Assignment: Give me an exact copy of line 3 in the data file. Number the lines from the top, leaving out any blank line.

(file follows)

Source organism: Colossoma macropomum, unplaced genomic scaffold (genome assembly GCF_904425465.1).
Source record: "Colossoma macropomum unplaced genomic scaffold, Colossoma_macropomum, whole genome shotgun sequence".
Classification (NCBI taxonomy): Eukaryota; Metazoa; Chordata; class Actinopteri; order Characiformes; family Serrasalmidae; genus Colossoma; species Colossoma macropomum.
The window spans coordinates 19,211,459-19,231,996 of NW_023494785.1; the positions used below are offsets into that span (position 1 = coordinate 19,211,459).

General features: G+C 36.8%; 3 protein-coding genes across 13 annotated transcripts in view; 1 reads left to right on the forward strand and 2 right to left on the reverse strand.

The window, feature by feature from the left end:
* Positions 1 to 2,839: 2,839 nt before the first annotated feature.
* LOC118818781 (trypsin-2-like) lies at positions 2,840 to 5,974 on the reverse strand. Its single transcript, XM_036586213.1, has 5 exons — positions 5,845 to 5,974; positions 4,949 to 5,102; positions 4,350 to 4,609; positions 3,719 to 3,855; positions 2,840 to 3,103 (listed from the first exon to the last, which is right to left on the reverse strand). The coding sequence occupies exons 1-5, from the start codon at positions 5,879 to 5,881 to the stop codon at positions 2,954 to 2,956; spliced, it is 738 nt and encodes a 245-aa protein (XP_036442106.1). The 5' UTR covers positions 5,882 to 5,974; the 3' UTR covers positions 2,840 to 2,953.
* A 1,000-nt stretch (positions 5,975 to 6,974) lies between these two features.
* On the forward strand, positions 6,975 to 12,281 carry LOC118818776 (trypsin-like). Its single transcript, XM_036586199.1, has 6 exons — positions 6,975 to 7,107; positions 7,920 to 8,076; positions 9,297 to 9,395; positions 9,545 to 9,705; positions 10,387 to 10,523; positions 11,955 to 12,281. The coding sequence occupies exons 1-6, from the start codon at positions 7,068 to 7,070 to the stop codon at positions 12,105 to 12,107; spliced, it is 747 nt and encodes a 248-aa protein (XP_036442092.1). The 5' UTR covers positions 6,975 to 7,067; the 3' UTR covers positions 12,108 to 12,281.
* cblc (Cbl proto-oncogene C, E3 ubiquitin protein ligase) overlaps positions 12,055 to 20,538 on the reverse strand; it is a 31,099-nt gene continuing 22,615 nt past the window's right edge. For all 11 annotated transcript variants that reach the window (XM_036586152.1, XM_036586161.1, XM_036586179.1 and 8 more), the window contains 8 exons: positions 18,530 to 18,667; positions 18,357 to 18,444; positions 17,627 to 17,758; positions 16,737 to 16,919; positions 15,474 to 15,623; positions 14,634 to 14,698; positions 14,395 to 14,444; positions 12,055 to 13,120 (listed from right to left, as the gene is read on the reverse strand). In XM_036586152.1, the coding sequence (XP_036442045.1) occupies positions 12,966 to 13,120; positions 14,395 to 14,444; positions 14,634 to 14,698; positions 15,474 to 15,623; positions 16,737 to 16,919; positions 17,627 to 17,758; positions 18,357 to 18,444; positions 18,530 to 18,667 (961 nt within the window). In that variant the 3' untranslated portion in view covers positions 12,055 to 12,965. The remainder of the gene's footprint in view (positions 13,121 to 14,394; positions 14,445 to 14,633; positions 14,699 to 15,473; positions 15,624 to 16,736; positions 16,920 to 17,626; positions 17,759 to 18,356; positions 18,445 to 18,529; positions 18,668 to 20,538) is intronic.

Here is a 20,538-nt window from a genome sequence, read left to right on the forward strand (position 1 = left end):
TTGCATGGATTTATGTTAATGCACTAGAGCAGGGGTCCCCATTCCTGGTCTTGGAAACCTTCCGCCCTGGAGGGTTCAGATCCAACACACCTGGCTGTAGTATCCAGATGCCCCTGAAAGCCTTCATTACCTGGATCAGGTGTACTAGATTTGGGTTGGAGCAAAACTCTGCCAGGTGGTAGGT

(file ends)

Classification (NCBI taxonomy): Eukaryota; Metazoa; Chordata; class Actinopteri; order Characiformes; family Serrasalmidae; genus Colossoma; species Colossoma macropomum.